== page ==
4. Imaging an asteroid or comet
Plotting the asteroid's or comet's path on your charts and noting its brightness are great ways of learning about them. And, until the pencil marks fade you'll be able to remember where you saw them. A more permanent way of recording what you see is to sketch or photograph your view.
Way back in Section 7 in the Beginner's Guide, there was a template for an observing log. And a sketching tutorial to show you how to sketch. Most logs will include some kind of sketch. Hand drawings can be quite simple since we're not all artists, but some observers can make some absolutely stunning drawings. The nice thing about sketching is that it forces you to sit and watch your target for a long time as you draw the details. The longer you observe, the more details you'll see. Many times, people have glanced into a telescope at an object and come away disappointed primarily because they looked at it for less than a minute. Can you remember what someone looks like if you only look at them for a minute? No (well maybe if you have a photographic memory), so take your time. When observing comets, look for jets in the coma, knots of debris in the tails, the shape, color and orientation of the tails,... the comet may have recently broken apart so you might be able to see the many pieces, there's all kinds of things to notice if you just look! Observing details for asteroids is a bit tougher since they appear starlike, but you might be able to see color and brightness differences as the asteroid rotates.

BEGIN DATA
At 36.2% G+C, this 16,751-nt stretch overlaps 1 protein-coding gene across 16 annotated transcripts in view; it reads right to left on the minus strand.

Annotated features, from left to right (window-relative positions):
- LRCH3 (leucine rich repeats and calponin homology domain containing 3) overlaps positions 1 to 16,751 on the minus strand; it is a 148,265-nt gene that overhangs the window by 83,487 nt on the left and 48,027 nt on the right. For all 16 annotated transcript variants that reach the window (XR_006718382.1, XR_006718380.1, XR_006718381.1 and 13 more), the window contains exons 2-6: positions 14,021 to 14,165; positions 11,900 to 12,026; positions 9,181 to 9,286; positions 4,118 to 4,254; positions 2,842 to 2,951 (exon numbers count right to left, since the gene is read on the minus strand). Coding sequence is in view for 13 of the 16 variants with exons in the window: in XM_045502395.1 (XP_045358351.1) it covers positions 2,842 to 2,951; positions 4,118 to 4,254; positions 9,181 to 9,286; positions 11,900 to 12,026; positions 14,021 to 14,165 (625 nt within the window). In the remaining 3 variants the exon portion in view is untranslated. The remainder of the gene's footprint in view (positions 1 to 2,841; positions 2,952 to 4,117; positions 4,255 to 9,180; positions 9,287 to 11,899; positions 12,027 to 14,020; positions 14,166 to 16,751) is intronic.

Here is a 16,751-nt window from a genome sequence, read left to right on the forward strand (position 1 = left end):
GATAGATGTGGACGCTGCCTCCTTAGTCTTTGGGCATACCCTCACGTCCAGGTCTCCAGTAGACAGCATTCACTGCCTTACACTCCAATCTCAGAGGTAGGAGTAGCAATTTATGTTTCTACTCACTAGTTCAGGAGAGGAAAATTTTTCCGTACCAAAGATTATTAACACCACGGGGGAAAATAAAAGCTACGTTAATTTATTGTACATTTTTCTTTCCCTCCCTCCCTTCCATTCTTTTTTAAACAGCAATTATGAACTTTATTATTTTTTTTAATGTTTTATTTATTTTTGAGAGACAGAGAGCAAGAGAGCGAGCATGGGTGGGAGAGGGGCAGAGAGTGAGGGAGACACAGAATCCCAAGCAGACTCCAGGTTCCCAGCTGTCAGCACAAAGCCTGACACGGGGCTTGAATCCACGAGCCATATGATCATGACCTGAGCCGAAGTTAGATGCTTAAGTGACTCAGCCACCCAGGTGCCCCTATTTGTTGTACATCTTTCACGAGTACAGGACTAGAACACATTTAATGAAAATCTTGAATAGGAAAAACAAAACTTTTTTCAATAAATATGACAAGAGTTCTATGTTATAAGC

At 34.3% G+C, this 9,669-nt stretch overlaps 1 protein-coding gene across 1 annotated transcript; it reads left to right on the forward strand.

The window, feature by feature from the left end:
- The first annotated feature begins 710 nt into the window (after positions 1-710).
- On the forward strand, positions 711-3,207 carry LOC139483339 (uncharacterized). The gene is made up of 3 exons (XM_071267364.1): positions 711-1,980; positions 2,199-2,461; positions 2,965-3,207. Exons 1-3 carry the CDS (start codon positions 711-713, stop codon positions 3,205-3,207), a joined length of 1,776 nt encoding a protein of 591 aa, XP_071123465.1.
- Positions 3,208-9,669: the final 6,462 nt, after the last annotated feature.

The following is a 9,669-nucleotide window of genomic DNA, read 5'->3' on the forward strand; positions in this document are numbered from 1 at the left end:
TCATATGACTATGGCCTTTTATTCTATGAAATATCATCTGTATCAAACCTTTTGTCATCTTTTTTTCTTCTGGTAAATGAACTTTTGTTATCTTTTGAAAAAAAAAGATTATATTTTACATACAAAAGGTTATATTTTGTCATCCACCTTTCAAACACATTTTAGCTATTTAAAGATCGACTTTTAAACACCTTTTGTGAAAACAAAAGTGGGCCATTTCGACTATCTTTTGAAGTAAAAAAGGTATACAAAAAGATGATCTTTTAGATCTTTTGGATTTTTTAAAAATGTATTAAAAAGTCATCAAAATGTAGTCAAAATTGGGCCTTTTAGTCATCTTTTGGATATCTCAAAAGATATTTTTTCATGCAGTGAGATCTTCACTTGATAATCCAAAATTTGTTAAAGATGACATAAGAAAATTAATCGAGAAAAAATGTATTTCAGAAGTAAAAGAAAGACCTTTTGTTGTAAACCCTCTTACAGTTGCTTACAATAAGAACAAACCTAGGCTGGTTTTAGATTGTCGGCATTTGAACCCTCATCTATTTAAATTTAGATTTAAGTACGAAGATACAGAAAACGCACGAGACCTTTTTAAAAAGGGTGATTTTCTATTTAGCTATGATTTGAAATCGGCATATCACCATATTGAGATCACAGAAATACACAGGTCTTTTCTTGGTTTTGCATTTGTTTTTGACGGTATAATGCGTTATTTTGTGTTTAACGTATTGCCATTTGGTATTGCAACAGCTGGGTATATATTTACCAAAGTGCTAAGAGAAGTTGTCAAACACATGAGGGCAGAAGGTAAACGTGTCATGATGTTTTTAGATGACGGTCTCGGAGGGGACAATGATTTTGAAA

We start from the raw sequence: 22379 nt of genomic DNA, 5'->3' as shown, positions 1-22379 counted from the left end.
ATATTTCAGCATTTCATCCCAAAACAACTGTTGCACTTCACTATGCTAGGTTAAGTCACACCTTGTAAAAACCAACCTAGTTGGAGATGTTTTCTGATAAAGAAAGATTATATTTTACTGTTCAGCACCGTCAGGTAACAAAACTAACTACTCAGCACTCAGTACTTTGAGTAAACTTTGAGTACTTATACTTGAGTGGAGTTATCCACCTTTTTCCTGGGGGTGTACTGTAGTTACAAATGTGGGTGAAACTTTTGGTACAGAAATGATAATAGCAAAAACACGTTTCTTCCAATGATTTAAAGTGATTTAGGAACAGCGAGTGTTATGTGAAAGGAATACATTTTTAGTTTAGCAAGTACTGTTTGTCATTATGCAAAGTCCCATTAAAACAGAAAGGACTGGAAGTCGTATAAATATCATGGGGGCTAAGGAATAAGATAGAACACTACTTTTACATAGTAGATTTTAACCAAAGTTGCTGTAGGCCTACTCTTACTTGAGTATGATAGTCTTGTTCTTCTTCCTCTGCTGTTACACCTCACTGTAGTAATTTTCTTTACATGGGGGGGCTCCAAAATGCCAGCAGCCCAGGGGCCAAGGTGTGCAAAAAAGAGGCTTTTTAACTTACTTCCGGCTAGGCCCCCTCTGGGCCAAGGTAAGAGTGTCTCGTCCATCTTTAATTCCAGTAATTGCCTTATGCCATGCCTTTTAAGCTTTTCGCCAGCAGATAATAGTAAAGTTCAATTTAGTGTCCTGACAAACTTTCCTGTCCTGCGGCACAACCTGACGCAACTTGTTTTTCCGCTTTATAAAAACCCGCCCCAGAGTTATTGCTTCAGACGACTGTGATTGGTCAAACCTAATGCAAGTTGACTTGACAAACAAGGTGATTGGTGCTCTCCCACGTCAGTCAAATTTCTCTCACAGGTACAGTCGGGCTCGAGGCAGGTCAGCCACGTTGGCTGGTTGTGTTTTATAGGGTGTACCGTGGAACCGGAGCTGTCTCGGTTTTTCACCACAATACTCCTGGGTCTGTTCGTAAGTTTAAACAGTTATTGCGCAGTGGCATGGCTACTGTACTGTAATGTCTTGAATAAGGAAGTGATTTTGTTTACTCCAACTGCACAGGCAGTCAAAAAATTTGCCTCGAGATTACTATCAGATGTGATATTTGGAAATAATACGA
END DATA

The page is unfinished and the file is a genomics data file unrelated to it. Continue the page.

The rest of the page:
Not all of us are artists but we still want to record and remember what we saw, so photographing the comet might be the way to go. Because comets do vary in brightness and some come closer to earth than others, there are many techniques for photographing them. There isn't enough space to go into all that detail, so I'm going to concentrate on how to photograph the target of the Deep Impact mission, comet 9P/Tempel 1.
In the weeks before impact, Tempel 1 will be a faint fuzzball. A camera on a tripod will not likely 'see' it. But if you are in a really dark location and have a big lens, it wouldn't hurt to try! The next 'simplest' method is to have a camera with a telephoto lens piggybacked on a telescope (or barndoor tracker) taking advantage of the tracking capability. This allows one to take a longer exposure thereby seeing dimmer objects. It does require that the telescope be carefully polar aligned. And again, clear, dark skies will give better results.
The method that will likely yield the 'best' results will be to mount your SLR camera sans lens to your telescope (prime-focus). Essentially the telescope becomes a giant telephoto lens for the camera. Polar alignment of the telescope is extremely critical, but it will also help to have some type of guiding system in place. The comet is also moving through space albeit relatively slowly, but over a long enough exposure, your stars might be pinpoints, but the comet might have smeared. By guiding on the comet, you'll get a sharper image of the comet, and in this case, it will be okay to have startrails. What film to use? Well, every astrophotographer will swear by one or another -- I personally prefer slide films up to 400 ASA. And now there are digital SLRs that don't use film, but be sure to have your batteries charged up! There is plenty of time to practice and experiment since the comet is currently (October 2004) visible in the morning sky and rising earlier and earlier so that by the spring, it is up all night long.